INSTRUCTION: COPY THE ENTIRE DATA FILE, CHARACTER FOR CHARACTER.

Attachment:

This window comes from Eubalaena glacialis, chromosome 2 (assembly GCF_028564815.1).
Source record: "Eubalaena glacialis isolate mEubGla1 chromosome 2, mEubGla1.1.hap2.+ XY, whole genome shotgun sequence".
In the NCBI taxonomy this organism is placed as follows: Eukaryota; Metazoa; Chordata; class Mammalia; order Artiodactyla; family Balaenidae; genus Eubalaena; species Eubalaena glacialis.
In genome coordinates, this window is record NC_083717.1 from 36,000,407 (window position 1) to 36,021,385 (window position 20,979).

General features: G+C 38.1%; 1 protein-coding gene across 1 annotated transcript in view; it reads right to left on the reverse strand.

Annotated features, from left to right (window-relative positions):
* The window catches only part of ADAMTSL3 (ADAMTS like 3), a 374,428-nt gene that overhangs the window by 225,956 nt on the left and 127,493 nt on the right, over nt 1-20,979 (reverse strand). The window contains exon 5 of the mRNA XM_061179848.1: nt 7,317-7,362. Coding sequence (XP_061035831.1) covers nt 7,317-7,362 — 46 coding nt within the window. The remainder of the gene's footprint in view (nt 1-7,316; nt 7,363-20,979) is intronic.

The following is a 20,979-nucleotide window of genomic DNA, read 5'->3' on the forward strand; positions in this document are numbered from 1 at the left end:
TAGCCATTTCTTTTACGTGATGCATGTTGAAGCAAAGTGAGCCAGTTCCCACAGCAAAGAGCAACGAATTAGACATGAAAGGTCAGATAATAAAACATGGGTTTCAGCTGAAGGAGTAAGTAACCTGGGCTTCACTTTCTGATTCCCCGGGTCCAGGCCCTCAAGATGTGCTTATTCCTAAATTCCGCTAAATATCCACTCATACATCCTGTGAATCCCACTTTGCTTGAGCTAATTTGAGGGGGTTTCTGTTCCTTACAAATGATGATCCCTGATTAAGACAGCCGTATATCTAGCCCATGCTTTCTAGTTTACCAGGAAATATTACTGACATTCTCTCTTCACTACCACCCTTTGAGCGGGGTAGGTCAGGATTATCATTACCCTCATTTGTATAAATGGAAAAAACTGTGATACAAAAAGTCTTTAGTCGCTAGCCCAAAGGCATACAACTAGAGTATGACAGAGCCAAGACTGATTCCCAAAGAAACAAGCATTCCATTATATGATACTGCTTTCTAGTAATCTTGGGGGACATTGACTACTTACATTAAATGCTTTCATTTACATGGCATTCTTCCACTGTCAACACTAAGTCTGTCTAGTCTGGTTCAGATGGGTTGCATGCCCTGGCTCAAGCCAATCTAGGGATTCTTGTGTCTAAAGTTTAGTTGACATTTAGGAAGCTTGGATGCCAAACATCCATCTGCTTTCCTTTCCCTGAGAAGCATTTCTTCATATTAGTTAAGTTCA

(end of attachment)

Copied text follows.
This window comes from Eubalaena glacialis, chromosome 2 (assembly GCF_028564815.1).
Source record: "Eubalaena glacialis isolate mEubGla1 chromosome 2, mEubGla1.1.hap2.+ XY, whole genome shotgun sequence".
In the NCBI taxonomy this organism is placed as follows: Eukaryota; Metazoa; Chordata; class Mammalia; order Artiodactyla; family Balaenidae; genus Eubalaena; species Eubalaena glacialis.
In genome coordinates, this window is record NC_083717.1 from 36,000,407 (window position 1) to 36,021,385 (window position 20,979).

General features: G+C 38.1%; 1 protein-coding gene across 1 annotated transcript in view; it reads right to left on the reverse strand.

Annotated features, from left to right (window-relative positions):
* The window catches only part of ADAMTSL3 (ADAMTS like 3), a 374,428-nt gene that overhangs the window by 225,956 nt on the left and 127,493 nt on the right, over nt 1-20,979 (reverse strand). The window contains exon 5 of the mRNA XM_061179848.1: nt 7,317-7,362. Coding sequence (XP_061035831.1) covers nt 7,317-7,362 — 46 coding nt within the window. The remainder of the gene's footprint in view (nt 1-7,316; nt 7,363-20,979) is intronic.

The following is a 20,979-nucleotide window of genomic DNA, read 5'->3' on the forward strand; positions in this document are numbered from 1 at the left end:
TAGCCATTTCTTTTACGTGATGCATGTTGAAGCAAAGTGAGCCAGTTCCCACAGCAAAGAGCAACGAATTAGACATGAAAGGTCAGATAATAAAACATGGGTTTCAGCTGAAGGAGTAAGTAACCTGGGCTTCACTTTCTGATTCCCCGGGTCCAGGCCCTCAAGATGTGCTTATTCCTAAATTCCGCTAAATATCCACTCATACATCCTGTGAATCCCACTTTGCTTGAGCTAATTTGAGGGGGTTTCTGTTCCTTACAAATGATGATCCCTGATTAAGACAGCCGTATATCTAGCCCATGCTTTCTAGTTTACCAGGAAATATTACTGACATTCTCTCTTCACTACCACCCTTTGAGCGGGGTAGGTCAGGATTATCATTACCCTCATTTGTATAAATGGAAAAAACTGTGATACAAAAAGTCTTTAGTCGCTAGCCCAAAGGCATACAACTAGAGTATGACAGAGCCAAGACTGATTCCCAAAGAAACAAGCATTCCATTATATGATACTGCTTTCTAGTAATCTTGGGGGACATTGACTACTTACATTAAATGCTTTCATTTACATGGCATTCTTCCACTGTCAACACTAAGTCTGTCTAGTCTGGTTCAGATGGGTTGCATGCCCTGGCTCAAGCCAATCTAGGGATTCTTGTGTCTAAAGTTTAGTTGACATTTAGGAAGCTTGGATGCCAAACATCCATCTGCTTTCCTTTCCCTGAGAAGCATTTCTTCATATTAGTTAAGTTCA